Joe Farley ready for dream job

Former Templeton Athletic Director Lindsay Franklin stepped down on March 20, leaving an open spot atop the athletic department. Former Eagle Joe Farley has filled it.

Farley graduated from Templeton in 2011 before heading to Northern Arizona University, where he earned a degree in business management. Following college, he moved home, began working in the area and now has one of his dream jobs.

“It is like a dream job,” Farley told The Atascadero News and Paso Robles Press. “Sometimes I am driving from Home Depot in Atascadero, and I’ll drive by the high school stadium right there off the freeway, and I’ll just think, ‘Gosh, I can’t believe I am the athletic director of the high school.’ I think if you talked to any of my classmates who I graduated with would probably tell you they saw me doing something in athletics but maybe not at Templeton High School.”

The new athletic director began his career in education in the spring of 2017 when he began substitute teaching in the district. After a little time, he landed a long-term substitute position, and it was in that classroom teaching math that he fell in love and has been pursuing a future in education and coaching ever since.

For the past few years, Farley has served as one of Templeton’s Intervention Specialists, spending time tutoring kids at risk of failing their classes while working with former Athletic Director Franklin.

“Coach Joe Farley is already doing great in this position, taking over the helm in a very chaotic time where he’s being asked to navigate uncharted territory,” Franklin said. “Coach Farley’s advantage is the positive rapport he already has established with his student-athletes since he’s been a trusted on-campus staff member and assistant coach for several years. As an alum, coach Farley cares deeply for THS and the athletics program, and he will work tirelessly for the coaches and student-athletes.”

The new head of the Eagles athletic department will have his work cut out for him as Templeton’s athletic programs have experienced a lot of success in all three seasons the last couple years but looks to build on the progress and hopefully use it to get more kids out onto the field and into the gyms participating in sports.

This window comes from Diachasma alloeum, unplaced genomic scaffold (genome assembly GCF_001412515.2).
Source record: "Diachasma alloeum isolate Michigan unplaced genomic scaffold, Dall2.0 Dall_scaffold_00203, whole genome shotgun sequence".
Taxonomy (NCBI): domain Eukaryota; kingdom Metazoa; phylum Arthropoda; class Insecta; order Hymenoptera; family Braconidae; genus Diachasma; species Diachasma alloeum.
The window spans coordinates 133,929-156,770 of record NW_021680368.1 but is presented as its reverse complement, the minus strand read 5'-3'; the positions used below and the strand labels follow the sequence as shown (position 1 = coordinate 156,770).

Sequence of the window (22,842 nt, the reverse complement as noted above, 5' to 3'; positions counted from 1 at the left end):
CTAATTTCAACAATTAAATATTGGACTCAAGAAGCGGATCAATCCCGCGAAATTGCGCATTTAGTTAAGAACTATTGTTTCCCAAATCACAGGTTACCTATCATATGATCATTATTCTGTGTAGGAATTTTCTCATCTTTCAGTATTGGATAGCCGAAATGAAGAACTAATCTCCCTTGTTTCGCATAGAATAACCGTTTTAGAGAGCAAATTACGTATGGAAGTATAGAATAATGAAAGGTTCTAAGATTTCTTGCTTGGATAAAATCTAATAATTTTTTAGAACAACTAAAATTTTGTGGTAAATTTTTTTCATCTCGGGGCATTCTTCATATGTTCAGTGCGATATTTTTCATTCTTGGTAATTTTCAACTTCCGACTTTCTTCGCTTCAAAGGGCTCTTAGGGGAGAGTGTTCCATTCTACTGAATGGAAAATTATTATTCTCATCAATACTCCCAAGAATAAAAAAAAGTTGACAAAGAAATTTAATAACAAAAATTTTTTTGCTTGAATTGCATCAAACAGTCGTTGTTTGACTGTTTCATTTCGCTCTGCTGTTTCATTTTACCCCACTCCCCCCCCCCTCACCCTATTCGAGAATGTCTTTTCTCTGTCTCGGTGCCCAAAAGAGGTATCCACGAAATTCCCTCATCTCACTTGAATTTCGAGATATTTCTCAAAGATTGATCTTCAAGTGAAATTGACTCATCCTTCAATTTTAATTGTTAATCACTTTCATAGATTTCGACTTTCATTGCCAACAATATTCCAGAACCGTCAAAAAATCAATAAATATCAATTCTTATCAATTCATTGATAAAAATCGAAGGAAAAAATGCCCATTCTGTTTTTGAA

“Having success is always a good thing, and the kids like to be a part of successful programs,” Farley said. “Number one, we want to build on that success and get more kids participating. We are seeing it in the freshmen class a little, and more kids are wanting to come out and play sports because they have been going to the games and have seen the success.”

As for the state of athletics right now, there are none, but Farley and the Templeton school board have agreed on a plan to return to action in the near future. They are currently awaiting the all-clear from the San Luis Obispo County Office of Education and the Public Health Department.

A few weeks ago, all San Luis Obispo County athletic directors held a meeting and came up with a plan for every school to bring to their respective school boards. Almost every school’s policy looked the same with just slight differences.

Last Thursday, Farley brought his plan to the Templeton Unified School District Board, which unanimously approved it, and now the Eagles have a plan in place for when they return.

“The County is not ready to move forward with youth sports or high school athletics,” he said. “They are just in a wait-and-see approach because they don’t want to contradict the state, which is understandable.”

When sports do return, the Eagles will be ready and are also one of the few schools in the County, along with Mission Prep, who will take their athletes’ temperatures before each practice as a precautionary measure. In contrast, others will rely on self-reporting from their student-athletes.

Getting through this together, Paso Robles